Yet what is presented in these books is a Britain where few people want to think, feel or act beyond their domestic or neighbourhood parameters; it is a strangely two-dimensional, passionless world where pesky ideas are best left to foreigners, extremists and – bah! – ‘left-wing intellectuals’ and ‘well-meaning Guardian readers’, who routinely pop up in Sandbrook’s cavalcade as bogeymen to remind us how out of touch they are with the ‘decent common sense’ of the British people.
That is an academic point as well as a political one because his endless search for ‘common sense’ means that historic change is downplayed and with it the optimism, discontent, conflict and fear that together produce change. In place of strife he offers a conservative consensus, which has the same intellectual limitations as the liberal one that faltered in this period. By persistently occluding awkward facts and contradictory meanings the ultimate result is a distortion of the past that may be comforting but doesn’t serve the pursuit of history.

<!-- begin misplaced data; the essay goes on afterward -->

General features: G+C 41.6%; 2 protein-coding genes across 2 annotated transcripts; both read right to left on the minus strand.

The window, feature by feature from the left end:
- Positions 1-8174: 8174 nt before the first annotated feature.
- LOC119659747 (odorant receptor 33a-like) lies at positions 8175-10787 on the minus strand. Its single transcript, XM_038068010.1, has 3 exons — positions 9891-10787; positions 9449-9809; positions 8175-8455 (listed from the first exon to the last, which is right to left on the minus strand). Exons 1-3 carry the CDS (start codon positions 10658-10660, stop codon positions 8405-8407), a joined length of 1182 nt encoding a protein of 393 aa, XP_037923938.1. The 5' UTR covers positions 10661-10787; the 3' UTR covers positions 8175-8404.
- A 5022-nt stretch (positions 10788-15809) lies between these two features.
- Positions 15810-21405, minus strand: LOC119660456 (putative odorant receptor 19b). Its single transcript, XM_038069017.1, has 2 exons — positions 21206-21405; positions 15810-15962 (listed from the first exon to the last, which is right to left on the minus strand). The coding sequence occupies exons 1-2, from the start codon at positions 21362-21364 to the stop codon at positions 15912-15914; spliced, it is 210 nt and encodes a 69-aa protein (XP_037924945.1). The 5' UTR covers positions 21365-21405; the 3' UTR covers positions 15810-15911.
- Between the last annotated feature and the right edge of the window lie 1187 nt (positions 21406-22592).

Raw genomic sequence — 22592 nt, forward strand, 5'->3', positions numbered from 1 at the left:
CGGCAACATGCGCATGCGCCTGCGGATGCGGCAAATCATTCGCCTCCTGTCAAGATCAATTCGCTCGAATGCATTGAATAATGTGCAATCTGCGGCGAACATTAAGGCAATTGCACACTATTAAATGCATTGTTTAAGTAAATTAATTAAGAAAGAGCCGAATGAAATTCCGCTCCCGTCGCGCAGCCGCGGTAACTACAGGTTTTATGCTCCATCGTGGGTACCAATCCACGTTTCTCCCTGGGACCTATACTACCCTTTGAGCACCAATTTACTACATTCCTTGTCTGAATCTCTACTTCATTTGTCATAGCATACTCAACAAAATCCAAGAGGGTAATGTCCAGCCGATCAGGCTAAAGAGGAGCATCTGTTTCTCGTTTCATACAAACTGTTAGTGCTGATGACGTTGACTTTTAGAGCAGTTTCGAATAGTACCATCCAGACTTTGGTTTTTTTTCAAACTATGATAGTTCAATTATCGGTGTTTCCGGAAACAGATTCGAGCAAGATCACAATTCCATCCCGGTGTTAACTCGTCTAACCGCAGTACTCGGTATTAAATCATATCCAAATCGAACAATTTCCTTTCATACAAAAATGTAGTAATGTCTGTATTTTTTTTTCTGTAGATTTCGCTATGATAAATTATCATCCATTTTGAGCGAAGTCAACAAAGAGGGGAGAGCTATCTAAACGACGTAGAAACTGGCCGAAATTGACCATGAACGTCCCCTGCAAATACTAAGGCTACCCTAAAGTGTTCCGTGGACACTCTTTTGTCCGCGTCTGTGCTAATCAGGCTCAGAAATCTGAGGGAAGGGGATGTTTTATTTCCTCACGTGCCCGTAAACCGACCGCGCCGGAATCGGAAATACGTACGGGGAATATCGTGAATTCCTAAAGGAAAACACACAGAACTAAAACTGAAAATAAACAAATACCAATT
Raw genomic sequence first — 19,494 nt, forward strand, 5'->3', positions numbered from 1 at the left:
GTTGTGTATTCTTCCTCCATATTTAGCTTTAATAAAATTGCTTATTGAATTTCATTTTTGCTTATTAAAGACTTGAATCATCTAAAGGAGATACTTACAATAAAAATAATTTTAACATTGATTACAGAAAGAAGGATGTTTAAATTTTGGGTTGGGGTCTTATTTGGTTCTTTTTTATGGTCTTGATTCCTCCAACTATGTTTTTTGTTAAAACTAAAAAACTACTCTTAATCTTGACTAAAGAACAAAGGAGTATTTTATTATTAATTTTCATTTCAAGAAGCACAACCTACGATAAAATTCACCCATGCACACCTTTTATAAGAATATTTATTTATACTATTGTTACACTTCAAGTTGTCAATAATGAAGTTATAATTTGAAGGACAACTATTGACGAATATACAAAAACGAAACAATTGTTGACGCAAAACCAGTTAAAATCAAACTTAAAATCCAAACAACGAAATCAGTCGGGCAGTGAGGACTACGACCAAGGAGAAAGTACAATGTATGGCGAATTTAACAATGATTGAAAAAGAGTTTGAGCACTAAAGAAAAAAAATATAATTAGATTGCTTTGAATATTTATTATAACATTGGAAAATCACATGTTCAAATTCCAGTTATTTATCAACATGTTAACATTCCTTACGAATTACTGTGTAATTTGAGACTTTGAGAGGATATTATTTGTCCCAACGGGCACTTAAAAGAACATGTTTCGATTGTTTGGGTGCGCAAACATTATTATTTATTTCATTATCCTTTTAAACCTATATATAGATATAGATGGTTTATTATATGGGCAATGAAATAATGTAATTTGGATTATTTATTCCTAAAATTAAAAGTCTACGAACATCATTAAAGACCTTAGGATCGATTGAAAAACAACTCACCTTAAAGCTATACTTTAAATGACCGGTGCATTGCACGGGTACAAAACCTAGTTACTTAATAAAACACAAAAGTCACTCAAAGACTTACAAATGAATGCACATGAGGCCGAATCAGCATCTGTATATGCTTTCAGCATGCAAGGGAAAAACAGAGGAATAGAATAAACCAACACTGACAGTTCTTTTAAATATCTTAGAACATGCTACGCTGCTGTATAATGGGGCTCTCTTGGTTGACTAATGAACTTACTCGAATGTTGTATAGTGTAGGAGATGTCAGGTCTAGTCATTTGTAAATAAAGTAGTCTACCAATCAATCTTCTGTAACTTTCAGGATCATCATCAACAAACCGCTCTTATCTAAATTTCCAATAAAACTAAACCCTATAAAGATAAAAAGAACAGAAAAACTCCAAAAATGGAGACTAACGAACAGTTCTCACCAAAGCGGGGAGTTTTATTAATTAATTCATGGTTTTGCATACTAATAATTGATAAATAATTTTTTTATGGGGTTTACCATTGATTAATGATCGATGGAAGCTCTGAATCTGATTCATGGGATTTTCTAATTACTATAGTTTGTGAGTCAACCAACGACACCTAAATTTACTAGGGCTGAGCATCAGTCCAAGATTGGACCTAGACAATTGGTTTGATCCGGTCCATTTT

One example of that tendency is Sandbrook’s rather bald view of youth culture. He rightly points out that disco was a popular genre that transcended ‘barriers of gender, class and even generation’. But then we are told that only a few ‘youngsters’ were ‘skinheads, football hooligans and punks’, a minority who just wanted to shock parents and ‘alienate Middle England’. Aside from being numerically untrue, that verdict grants disco lovers meaning while punks and others who don’t fit his picture of British life are robbed of theirs. The many reasons why ‘youngsters’ chose certain styles over others in order to express themselves is replaced with a twin caricature of teenage life: ‘Far from being delinquent debauchees’, Sandbrook concludes, ‘many led quiet lives and held strikingly conservative attitudes,’ when evidence suggests that most young people consciously inhabited a world somewhere in between.